Capitol Recap: Lawmakers mull biggest expansion of Vermont's bottle deposit law in decades
For years, environmentalists have worried about the amount of plastic and glass bottles ending up in landfills across the state.
They’re calling to increase recycling rates for these products — which is why lawmakers at the Statehouse are currently considering a major expansion of Vermont’s bottle deposit law.
To help make sense of the bill for this week’s Capitol Recap, Vermont Public’s Jenn Jarecki spoke with senior political correspondent Bob Kinzel. Their conversation below has been edited and condensed for clarity.
Jenn Jarecki: Bob, can you break down this issue for us?
Bob Kinzel: Absolutely. It's really the first significant expansion of the bottle bill since the law was enacted back in 1972. And that was more than 50 years ago. This is the law that places a 5-cent deposit on soda and beer containers, and then you get the deposit back when you return the container.
Studies done by the state indicate that roughly 75% of bottles and cans with deposits are redeemed. Another 23% find their way into the single-source recycling stream, and just 1% or 2% end up in the landfill. So these are pretty strong numbers.
Why the expansion? It's because of the incredible growth in the use of plastic water bottles and sports energy drinks. The plan is to include them and wine bottles under the bottle deposit law. Middlebury Rep. Amy Sheldon is chair of the House Energy and Environment Committee, and the lead sponsor of this bill.
"When the bottle bill originally passed, we weren't drinking water out of plastic bottles by the billions. And even since the late to mid '90s when those products were introduced, 'till now, the sheer volume has increased significantly," she said.
Jenn, another key part of the bill puts the responsibility for the collection of these containers on the beverage producers. Rep. Sheldon says this provision is modeled after several other state collection programs, like the one where you can take an old energy-efficient light bulb back to the hardware store so it can be disposed of properly.
"They're like the paint program, mercury batteries, electronic waste. Those are other industries that have been asked to step up and reclaim their product at the end of life. And it's the surest way to get a clean recycling stream so that those products can be legitimately reused," Sheldon said.
And Jenn, these are called producer responsibility organizations — say that fast three times — or PROs. They're going to have several years to draft their plans. There are a number of different collection options. And the bill itself wouldn't go into effect until at least 2027.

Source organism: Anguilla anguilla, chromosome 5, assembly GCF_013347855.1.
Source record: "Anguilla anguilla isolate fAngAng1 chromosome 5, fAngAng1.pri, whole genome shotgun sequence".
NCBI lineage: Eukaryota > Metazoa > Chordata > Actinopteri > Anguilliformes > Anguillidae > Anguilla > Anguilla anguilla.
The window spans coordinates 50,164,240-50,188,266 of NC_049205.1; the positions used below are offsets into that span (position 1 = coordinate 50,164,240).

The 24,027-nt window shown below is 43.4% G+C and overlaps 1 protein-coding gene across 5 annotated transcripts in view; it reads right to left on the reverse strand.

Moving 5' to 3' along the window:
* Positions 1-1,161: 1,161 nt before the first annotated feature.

I doubt I could say that three times fast! Bob, do you think this bill shifts the purpose of the original bottle deposit law?
Jenn, I really think it does. Because back in 1972, when the law passed, it was viewed as an anti-litter program. You know, the goal was to get these bottles and cans off of the highways, and it was very successful. Well, now the goal is to use this law to significantly boost the recycling rate for the huge number of plastic containers that are out there. Marcie Gallagher is an environmental advocate at the Vermont Public Interest Research Group.
"It's kept the the roots of what the 1972 bill intended to do. You know, 'Producers, get your stuff off the roads.' And now it's kind of, 'Producers stop using virgin fossil fuels to create plastics,'" she said.
So I think, Jenn, it's very fair to say that the recycling and reuse of these products is really at the heart of this bill.
Well, Bob, it certainly sounds like some current issues are being addressed with this bill. But are there groups opposed to this legislation?
There certainly are, including the Vermont Retail and Grocers Association. They say the current system is already overwhelming them and this bill makes it even worse. Erin Sigrist is the president of the organization.
"Our retailers and our redemption centers are incredibly stressed as well. There are many questions outstanding. And I think we can continue to have the conversation, but we cannot support expansion of the bottle bill until the system can manage it," she said.
And Jen, the expansion is also opposed by Casella. That's the state's largest waste management company. They say they'll have to raise tipping rates if all these plastic bottles are taken away from the company's current recycling streams. Kim Crosby is the environmental compliance director at Casella.
"When recycling facilities lose more of the valuable materials to the bottle bill system and must raise their fees in order to make up for the loss in revenue, we determined that the cost of recycling could increase by approximately 7% or more," she said.
Jenn, despite this opposition, the bill did pass the House Energy and Environment Committee this week on a 10-1 vote, and that's a very strong endorsement of this expansion.
A strong endorsement indeed. But what's the outlook for this bill?
I think it's good. I think it enjoys strong support in both the House and the Senate. I don't know if it's going to make it all the way through the legislative process in this first year of this session. But if it does pass, it could face a veto from Gov. Phil Scott, because Gov. Scott might want to look at other more voluntary ways to increase plastic recycling rates without using the bottle deposit law.
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